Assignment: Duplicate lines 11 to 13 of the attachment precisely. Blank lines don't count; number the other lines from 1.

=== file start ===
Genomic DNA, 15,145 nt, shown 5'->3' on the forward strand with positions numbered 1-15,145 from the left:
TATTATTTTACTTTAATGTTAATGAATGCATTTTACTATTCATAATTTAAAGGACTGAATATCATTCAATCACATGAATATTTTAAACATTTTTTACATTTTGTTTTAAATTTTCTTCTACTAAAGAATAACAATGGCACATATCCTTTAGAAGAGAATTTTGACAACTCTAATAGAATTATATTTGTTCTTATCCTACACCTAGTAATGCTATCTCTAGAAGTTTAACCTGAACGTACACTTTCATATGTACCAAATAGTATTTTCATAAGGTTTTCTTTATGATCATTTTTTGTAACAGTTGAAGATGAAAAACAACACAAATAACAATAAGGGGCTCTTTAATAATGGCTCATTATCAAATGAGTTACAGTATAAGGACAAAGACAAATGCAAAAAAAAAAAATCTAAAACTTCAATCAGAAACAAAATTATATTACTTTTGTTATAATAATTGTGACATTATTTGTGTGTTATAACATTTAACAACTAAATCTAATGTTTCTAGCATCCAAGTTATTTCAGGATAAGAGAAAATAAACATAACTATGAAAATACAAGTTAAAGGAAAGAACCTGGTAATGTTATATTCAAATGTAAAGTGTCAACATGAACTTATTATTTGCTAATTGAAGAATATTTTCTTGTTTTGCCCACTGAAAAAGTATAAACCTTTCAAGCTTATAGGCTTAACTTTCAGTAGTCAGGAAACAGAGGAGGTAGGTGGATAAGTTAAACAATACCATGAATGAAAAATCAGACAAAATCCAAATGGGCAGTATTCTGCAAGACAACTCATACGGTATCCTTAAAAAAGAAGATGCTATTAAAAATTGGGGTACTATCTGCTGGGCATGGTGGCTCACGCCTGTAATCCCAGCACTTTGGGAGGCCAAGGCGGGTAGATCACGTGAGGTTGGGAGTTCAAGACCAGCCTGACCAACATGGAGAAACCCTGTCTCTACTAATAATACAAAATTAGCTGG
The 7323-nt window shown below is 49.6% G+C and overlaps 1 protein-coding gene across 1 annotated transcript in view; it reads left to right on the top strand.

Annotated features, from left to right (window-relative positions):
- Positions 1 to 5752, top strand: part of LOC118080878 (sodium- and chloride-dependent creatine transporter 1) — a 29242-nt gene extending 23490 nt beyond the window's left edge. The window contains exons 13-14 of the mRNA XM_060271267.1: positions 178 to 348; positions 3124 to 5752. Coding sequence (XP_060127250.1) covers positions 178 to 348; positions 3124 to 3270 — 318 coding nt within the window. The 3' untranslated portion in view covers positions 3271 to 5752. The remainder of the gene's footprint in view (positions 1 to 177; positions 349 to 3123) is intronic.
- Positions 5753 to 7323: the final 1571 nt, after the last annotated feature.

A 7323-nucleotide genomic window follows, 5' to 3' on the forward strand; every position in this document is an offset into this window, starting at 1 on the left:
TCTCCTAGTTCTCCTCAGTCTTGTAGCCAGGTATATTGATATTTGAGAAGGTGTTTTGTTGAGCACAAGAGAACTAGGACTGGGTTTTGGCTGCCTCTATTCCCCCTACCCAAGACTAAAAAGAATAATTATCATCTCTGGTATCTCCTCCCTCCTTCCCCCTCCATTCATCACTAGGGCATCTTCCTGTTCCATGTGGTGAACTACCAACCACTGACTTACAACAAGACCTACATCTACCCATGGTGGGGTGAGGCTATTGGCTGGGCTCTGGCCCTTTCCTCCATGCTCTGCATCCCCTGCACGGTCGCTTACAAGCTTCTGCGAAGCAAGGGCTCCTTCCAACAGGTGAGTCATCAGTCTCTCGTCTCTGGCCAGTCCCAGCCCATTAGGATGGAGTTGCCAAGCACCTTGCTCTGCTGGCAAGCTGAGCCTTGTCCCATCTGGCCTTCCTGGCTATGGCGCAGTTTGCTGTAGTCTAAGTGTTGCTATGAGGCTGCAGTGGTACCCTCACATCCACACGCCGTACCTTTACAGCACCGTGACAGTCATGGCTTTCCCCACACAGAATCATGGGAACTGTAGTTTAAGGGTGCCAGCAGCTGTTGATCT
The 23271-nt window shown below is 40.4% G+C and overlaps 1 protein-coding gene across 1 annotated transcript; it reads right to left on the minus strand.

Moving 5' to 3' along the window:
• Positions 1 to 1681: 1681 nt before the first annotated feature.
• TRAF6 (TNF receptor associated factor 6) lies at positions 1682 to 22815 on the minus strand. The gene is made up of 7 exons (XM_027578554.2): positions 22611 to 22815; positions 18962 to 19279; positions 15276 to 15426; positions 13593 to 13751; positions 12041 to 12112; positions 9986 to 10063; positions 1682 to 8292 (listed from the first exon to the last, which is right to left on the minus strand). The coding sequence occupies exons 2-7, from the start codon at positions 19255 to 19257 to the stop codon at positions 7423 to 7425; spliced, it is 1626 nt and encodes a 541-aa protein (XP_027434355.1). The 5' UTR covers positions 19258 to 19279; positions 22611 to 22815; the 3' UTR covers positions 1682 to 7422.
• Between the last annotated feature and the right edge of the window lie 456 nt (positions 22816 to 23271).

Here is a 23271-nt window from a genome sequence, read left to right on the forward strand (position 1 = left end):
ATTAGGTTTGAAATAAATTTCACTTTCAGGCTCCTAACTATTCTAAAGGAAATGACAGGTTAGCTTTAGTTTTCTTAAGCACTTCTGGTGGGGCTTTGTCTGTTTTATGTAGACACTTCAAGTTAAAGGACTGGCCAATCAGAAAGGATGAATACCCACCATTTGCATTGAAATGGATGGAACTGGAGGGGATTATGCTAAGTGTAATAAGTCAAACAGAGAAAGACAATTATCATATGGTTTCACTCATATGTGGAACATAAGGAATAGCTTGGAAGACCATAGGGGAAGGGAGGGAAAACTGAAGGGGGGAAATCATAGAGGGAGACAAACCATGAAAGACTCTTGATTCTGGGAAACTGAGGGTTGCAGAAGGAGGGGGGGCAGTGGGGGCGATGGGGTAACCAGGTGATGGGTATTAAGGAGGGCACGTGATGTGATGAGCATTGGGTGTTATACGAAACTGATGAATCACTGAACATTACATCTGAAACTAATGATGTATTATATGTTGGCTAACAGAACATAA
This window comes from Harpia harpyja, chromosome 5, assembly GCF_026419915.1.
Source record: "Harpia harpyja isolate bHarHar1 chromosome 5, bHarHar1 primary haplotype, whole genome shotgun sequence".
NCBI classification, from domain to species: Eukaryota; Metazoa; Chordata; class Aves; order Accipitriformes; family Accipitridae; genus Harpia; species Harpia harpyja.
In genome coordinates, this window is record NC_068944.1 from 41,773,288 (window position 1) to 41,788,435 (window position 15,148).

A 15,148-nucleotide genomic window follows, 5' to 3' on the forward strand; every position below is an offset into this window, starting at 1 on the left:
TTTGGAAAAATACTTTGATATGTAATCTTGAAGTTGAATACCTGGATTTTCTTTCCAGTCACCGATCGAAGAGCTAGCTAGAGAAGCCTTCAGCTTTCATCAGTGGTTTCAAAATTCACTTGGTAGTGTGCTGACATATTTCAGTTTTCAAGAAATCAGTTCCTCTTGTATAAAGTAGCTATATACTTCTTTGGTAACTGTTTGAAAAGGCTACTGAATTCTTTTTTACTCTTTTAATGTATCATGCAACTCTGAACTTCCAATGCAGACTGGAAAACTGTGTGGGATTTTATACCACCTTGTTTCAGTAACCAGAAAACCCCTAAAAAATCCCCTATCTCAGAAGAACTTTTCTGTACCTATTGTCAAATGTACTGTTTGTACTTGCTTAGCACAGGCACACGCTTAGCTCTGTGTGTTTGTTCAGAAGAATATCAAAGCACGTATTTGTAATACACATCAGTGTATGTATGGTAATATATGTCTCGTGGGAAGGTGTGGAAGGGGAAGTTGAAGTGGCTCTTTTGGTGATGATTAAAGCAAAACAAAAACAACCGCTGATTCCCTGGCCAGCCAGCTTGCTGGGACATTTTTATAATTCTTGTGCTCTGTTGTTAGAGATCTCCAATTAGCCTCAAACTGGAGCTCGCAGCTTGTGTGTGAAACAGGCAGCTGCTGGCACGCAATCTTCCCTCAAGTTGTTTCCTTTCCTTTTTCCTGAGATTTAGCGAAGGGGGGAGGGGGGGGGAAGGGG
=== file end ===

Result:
• Positions 1 to 1681: 1681 nt before the first annotated feature.
• TRAF6 (TNF receptor associated factor 6) lies at positions 1682 to 22815 on the minus strand. The gene is made up of 7 exons (XM_027578554.2): positions 22611 to 22815; positions 18962 to 19279; positions 15276 to 15426; positions 13593 to 13751; positions 12041 to 12112; positions 9986 to 10063; positions 1682 to 8292 (listed from the first exon to the last, which is right to left on the minus strand). The coding sequence occupies exons 2-7, from the start codon at positions 19255 to 19257 to the stop codon at positions 7423 to 7425; spliced, it is 1626 nt and encodes a 541-aa protein (XP_027434355.1). The 5' UTR covers positions 19258 to 19279; positions 22611 to 22815; the 3' UTR covers positions 1682 to 7422.
• Between the last annotated feature and the right edge of the window lie 456 nt (positions 22816 to 23271).